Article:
Wednesday, December 10, 2008
Accomplishment #004: Days of Heaven
Director: Terrence Mallick
Edition: Criterion Director-Approved Special Edition
What immediately stands out about this film is the photography. Philosopher/director Terrence Mallick teamed up with nearly blind cinematographer Néstor Almendros and shot one of the most beautiful films I've ever seen. They decided to step away from the trend of the times and did not try to beautify every person and every set with large swaths of defused lighting. They were audacious enough to depend almost entirely on natural light. There are some great stories relating the doubtful and nearly mutiny like reactions of Mallick and Almendros's Hollywood crew. Even when some of the crew where invited to some early viewing of dailies, they still doubted the artistic authenticity of doing something different.
The most noticeable positive result of the natural lighting is of course the plethora of "magic hour" shots that span the duration of the film. The amount of these shots is almost mind blowing. Most major motion pictures include maybe one or two of these "magic hour" shots in their entirety. The difficulty that is encountered attempting to arrange large crews, actors, camera, extras and more into proper location to take advantage of what is really only about 20 minutes of perfect light is massive.
Mallick's free-flowing, naturalistic approach to filmmaking did not require massive setups for these shots. He was completely ok with figures in foreground being underexposed to the point of silhouette. While shooting against a bright sky he did not try to fill in the foreground with large lights he would merely bounce a little fill onto the faces, then allow them to be underexposed while over exposing the background. This created a massive sense of depth in the large open fields of the farm the characters worked on. If he had attempted to evenly expose both fore and background as was typical in many major films of the time he would have severely flattened the images he was creating.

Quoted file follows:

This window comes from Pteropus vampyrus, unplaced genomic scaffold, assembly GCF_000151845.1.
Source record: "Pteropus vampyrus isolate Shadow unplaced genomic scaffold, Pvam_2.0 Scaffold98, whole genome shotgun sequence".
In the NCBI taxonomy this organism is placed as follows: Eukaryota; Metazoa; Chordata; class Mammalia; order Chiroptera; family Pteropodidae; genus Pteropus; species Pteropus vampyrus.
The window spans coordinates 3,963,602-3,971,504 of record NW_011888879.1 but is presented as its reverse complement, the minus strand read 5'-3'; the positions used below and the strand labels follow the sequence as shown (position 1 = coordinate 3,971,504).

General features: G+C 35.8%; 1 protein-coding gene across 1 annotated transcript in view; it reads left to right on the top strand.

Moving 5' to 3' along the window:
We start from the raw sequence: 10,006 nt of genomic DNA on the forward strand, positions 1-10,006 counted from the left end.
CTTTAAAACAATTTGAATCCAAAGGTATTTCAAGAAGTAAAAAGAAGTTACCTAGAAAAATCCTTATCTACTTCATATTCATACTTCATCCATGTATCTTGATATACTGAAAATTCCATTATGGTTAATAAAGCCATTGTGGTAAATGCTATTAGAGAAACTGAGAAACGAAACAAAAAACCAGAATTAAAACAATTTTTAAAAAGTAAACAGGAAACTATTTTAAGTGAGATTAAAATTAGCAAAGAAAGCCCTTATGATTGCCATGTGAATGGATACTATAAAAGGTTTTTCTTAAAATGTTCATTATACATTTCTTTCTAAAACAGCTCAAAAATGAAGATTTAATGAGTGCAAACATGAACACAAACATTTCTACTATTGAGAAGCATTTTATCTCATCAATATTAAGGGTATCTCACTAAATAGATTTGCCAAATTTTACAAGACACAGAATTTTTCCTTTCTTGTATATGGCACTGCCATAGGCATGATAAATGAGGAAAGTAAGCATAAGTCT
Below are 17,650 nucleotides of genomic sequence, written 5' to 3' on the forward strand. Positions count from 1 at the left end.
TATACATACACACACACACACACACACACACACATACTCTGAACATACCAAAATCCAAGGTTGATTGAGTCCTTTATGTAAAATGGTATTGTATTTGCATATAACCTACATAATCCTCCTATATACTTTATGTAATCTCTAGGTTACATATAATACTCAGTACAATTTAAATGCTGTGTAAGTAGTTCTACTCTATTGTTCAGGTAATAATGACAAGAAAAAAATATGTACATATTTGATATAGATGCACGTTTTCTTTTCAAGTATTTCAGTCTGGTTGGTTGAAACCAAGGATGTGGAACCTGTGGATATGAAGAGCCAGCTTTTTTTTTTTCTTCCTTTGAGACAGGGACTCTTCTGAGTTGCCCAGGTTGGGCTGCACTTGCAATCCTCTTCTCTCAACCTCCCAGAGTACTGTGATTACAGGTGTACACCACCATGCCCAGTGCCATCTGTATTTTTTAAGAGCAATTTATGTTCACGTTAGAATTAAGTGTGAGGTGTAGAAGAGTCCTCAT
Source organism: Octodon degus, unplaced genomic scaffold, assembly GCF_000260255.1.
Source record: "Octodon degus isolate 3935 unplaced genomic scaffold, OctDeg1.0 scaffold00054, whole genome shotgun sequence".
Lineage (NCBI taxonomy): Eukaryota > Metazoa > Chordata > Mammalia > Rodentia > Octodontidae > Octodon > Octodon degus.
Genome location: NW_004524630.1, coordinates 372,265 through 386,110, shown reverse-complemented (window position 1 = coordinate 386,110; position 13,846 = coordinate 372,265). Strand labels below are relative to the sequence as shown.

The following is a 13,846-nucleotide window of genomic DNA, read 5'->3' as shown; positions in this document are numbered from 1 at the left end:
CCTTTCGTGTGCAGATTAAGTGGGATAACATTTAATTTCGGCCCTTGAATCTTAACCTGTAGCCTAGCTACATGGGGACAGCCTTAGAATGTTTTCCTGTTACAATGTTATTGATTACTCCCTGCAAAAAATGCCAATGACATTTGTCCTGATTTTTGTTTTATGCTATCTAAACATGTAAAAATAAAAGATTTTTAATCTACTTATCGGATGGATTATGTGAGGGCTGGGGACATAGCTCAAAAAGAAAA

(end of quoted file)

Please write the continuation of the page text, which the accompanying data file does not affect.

Beyond the photography, the film lends itself to contemplative analysis of its themes of nature, the cyclical nature of life and love. We watch the group (Bill, Abby and Linda) start anew when they escape Chicago and head by train to Texas to become migrant workers. They again start a new life of luxury when Abby marries the farmer. Later, they start anew when they have to go on the run after Bill kills the farmer in self defense. And at the end of the film Abby and Linda are starting new lives on their own after Bill's death.
In addition to the cycles of our characters lives, the cycles of the harvest are also very much a part of this movie. We arrive in Texas as the wheat is at it's pinnacle of growth, ready to be cropped. We then experience the actual harvest, snow, and the wheat's re-growth. Just as drama and pressure is increasingly disrupting the lives of our migrant workers and the farmer, so too is the life of the wheat being threatened by biblical plagues of locusts and fires.
Mallick's contemplative and naturalistic film eschews heavy dialogue in favor of telling the story in pictures. Fortunately, he supplies pictures that are more than worth listening to.